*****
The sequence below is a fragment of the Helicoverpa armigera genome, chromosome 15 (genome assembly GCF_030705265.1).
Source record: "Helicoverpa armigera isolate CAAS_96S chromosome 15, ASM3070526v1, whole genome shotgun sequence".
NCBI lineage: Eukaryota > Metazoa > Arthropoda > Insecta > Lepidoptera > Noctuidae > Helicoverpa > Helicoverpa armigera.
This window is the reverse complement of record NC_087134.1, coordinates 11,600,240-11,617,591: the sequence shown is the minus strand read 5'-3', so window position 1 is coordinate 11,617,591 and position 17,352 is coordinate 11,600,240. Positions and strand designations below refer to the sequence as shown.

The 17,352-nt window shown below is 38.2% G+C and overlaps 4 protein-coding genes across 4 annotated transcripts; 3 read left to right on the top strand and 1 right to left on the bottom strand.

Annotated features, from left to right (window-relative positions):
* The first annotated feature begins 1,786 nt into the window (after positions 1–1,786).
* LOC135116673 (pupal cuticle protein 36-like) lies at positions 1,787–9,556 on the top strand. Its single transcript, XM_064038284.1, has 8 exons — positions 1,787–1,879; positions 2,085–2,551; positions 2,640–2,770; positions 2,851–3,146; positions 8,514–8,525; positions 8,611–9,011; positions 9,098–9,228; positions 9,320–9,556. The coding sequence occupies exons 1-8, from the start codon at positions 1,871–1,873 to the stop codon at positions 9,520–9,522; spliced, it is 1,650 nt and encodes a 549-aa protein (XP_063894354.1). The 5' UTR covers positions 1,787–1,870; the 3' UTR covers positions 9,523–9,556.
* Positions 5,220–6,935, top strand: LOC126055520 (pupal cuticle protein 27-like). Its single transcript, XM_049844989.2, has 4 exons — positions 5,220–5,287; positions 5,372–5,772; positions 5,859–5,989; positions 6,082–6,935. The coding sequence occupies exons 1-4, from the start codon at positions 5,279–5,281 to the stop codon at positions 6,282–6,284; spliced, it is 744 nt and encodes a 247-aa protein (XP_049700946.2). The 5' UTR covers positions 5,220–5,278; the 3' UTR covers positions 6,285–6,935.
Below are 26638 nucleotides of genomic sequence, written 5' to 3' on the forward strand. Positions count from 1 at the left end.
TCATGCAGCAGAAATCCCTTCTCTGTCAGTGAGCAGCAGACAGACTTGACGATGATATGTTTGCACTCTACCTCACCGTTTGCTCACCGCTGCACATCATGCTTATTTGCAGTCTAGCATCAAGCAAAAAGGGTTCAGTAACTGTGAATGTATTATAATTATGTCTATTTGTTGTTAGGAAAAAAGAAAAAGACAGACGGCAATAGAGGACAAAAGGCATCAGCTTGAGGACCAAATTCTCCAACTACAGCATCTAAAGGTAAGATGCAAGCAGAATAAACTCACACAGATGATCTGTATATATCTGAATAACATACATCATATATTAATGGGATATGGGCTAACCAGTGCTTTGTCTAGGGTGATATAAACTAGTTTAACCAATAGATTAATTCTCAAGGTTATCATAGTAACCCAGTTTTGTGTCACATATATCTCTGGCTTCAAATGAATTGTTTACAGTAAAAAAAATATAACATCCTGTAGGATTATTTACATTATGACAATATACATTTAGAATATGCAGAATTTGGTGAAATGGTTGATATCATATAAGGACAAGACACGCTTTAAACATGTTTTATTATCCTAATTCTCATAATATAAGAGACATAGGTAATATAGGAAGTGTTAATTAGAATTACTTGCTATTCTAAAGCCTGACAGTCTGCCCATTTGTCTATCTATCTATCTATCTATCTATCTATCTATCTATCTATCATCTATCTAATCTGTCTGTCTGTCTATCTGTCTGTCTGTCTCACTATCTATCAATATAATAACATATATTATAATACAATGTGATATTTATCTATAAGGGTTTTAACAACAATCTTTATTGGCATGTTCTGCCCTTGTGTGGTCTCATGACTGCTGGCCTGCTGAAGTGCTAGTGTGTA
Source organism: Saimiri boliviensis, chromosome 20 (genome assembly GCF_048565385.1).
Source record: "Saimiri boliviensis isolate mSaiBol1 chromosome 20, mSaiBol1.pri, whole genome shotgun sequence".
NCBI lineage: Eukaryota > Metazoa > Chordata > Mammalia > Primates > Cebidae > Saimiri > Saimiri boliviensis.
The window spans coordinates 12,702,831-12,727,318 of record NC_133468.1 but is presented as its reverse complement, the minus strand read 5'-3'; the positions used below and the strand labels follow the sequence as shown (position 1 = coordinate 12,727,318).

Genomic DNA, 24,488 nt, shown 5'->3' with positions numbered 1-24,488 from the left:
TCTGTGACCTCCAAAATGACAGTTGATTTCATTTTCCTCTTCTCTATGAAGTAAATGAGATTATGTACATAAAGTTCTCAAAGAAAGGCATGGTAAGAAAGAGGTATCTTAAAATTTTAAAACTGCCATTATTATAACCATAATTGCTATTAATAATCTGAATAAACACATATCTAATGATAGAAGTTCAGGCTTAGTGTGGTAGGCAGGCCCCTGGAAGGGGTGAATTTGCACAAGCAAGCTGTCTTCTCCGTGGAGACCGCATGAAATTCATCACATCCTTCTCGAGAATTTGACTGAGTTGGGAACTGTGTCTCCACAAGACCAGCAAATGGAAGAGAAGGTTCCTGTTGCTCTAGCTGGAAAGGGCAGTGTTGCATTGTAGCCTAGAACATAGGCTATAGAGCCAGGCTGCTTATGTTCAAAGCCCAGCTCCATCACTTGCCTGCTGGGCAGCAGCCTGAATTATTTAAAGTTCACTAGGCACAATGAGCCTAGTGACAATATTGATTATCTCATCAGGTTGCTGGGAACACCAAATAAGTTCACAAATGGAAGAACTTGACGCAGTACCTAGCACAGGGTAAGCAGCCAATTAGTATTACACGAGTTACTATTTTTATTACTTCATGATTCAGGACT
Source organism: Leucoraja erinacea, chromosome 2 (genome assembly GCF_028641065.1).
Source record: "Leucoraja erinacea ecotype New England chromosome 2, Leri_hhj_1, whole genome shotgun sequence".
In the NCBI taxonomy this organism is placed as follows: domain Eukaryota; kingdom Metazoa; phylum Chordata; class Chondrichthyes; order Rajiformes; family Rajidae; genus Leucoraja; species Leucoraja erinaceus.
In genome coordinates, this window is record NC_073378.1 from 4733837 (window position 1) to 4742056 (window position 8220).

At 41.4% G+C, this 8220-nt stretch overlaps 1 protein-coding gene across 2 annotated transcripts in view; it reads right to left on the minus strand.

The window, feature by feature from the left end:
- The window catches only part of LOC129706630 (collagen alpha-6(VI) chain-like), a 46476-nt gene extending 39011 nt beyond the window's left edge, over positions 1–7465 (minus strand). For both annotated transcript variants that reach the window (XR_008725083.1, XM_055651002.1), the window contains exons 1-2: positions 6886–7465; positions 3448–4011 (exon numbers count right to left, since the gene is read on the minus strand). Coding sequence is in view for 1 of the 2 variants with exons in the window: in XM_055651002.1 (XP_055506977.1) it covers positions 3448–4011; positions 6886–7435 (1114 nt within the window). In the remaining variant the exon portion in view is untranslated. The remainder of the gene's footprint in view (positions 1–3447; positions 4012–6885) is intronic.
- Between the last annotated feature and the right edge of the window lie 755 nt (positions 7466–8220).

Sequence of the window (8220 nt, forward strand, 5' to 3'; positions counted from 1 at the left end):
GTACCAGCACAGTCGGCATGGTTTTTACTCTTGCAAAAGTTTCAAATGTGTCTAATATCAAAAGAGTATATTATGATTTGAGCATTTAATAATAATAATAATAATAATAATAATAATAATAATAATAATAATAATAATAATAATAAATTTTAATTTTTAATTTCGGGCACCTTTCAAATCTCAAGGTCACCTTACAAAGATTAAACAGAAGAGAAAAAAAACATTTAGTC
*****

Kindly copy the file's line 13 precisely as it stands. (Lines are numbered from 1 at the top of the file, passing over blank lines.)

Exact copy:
Source record: "Saimiri boliviensis isolate mSaiBol1 chromosome 20, mSaiBol1.pri, whole genome shotgun sequence".